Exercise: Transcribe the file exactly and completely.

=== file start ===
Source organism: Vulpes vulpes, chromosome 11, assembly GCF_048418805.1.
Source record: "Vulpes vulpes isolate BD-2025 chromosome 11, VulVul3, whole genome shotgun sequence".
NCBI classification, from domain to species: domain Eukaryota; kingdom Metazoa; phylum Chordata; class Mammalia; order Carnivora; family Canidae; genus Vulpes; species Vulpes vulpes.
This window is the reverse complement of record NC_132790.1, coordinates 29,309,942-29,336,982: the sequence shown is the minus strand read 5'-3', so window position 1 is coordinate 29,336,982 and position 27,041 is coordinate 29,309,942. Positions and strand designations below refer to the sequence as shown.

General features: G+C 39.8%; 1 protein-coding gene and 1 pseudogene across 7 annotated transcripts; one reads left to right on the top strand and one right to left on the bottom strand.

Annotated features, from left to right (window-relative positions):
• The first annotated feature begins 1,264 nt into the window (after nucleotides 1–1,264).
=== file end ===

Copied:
Source organism: Vulpes vulpes, chromosome 11, assembly GCF_048418805.1.
Source record: "Vulpes vulpes isolate BD-2025 chromosome 11, VulVul3, whole genome shotgun sequence".
NCBI classification, from domain to species: domain Eukaryota; kingdom Metazoa; phylum Chordata; class Mammalia; order Carnivora; family Canidae; genus Vulpes; species Vulpes vulpes.
This window is the reverse complement of record NC_132790.1, coordinates 29,309,942-29,336,982: the sequence shown is the minus strand read 5'-3', so window position 1 is coordinate 29,336,982 and position 27,041 is coordinate 29,309,942. Positions and strand designations below refer to the sequence as shown.

General features: G+C 39.8%; 1 protein-coding gene and 1 pseudogene across 7 annotated transcripts; one reads left to right on the top strand and one right to left on the bottom strand.

Annotated features, from left to right (window-relative positions):
• The first annotated feature begins 1,264 nt into the window (after nucleotides 1–1,264).